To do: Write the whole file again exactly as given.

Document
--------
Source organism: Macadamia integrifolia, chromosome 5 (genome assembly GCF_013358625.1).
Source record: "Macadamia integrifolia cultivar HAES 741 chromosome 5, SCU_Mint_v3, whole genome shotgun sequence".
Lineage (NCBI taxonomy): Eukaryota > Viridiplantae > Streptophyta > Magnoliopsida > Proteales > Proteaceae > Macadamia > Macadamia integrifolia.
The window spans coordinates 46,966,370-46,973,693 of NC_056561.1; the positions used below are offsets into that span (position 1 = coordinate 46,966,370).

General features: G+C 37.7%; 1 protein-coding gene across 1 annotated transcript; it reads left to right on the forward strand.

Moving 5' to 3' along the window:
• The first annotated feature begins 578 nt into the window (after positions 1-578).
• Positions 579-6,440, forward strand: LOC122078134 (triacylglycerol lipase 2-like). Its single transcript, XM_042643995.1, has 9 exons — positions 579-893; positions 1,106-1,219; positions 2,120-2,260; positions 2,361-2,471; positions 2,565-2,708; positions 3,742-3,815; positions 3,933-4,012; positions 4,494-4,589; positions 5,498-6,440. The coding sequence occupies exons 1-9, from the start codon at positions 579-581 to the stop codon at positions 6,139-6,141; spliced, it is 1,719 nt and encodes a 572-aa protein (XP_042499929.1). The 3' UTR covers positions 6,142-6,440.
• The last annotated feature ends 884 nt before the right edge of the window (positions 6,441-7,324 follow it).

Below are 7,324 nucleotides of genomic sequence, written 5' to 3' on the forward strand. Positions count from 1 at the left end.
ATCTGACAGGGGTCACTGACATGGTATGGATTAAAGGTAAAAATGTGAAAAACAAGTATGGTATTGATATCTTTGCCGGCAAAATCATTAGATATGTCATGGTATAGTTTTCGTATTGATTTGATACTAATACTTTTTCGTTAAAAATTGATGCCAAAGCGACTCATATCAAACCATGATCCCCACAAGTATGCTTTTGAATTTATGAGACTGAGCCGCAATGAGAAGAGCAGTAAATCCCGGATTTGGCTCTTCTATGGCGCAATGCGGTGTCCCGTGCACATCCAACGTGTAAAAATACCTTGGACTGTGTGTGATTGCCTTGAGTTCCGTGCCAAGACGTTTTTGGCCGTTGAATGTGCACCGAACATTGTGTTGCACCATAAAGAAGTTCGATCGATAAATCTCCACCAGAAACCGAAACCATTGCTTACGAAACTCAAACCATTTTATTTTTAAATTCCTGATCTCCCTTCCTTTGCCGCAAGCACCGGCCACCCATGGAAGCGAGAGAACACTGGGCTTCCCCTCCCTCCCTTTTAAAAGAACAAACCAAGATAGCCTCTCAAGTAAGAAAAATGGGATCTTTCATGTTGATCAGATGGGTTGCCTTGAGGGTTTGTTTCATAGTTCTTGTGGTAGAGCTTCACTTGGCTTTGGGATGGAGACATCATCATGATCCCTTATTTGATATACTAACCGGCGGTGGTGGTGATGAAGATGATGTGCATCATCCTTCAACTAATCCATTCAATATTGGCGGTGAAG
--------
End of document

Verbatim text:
Source organism: Macadamia integrifolia, chromosome 5 (genome assembly GCF_013358625.1).
Source record: "Macadamia integrifolia cultivar HAES 741 chromosome 5, SCU_Mint_v3, whole genome shotgun sequence".
Lineage (NCBI taxonomy): Eukaryota > Viridiplantae > Streptophyta > Magnoliopsida > Proteales > Proteaceae > Macadamia > Macadamia integrifolia.
The window spans coordinates 46,966,370-46,973,693 of NC_056561.1; the positions used below are offsets into that span (position 1 = coordinate 46,966,370).

General features: G+C 37.7%; 1 protein-coding gene across 1 annotated transcript; it reads left to right on the forward strand.

Moving 5' to 3' along the window:
• The first annotated feature begins 578 nt into the window (after positions 1-578).
• Positions 579-6,440, forward strand: LOC122078134 (triacylglycerol lipase 2-like). Its single transcript, XM_042643995.1, has 9 exons — positions 579-893; positions 1,106-1,219; positions 2,120-2,260; positions 2,361-2,471; positions 2,565-2,708; positions 3,742-3,815; positions 3,933-4,012; positions 4,494-4,589; positions 5,498-6,440. The coding sequence occupies exons 1-9, from the start codon at positions 579-581 to the stop codon at positions 6,139-6,141; spliced, it is 1,719 nt and encodes a 572-aa protein (XP_042499929.1). The 3' UTR covers positions 6,142-6,440.
• The last annotated feature ends 884 nt before the right edge of the window (positions 6,441-7,324 follow it).

Below are 7,324 nucleotides of genomic sequence, written 5' to 3' on the forward strand. Positions count from 1 at the left end.
ATCTGACAGGGGTCACTGACATGGTATGGATTAAAGGTAAAAATGTGAAAAACAAGTATGGTATTGATATCTTTGCCGGCAAAATCATTAGATATGTCATGGTATAGTTTTCGTATTGATTTGATACTAATACTTTTTCGTTAAAAATTGATGCCAAAGCGACTCATATCAAACCATGATCCCCACAAGTATGCTTTTGAATTTATGAGACTGAGCCGCAATGAGAAGAGCAGTAAATCCCGGATTTGGCTCTTCTATGGCGCAATGCGGTGTCCCGTGCACATCCAACGTGTAAAAATACCTTGGACTGTGTGTGATTGCCTTGAGTTCCGTGCCAAGACGTTTTTGGCCGTTGAATGTGCACCGAACATTGTGTTGCACCATAAAGAAGTTCGATCGATAAATCTCCACCAGAAACCGAAACCATTGCTTACGAAACTCAAACCATTTTATTTTTAAATTCCTGATCTCCCTTCCTTTGCCGCAAGCACCGGCCACCCATGGAAGCGAGAGAACACTGGGCTTCCCCTCCCTCCCTTTTAAAAGAACAAACCAAGATAGCCTCTCAAGTAAGAAAAATGGGATCTTTCATGTTGATCAGATGGGTTGCCTTGAGGGTTTGTTTCATAGTTCTTGTGGTAGAGCTTCACTTGGCTTTGGGATGGAGACATCATCATGATCCCTTATTTGATATACTAACCGGCGGTGGTGGTGATGAAGATGATGTGCATCATCCTTCAACTAATCCATTCAATATTGGCGGTGAAG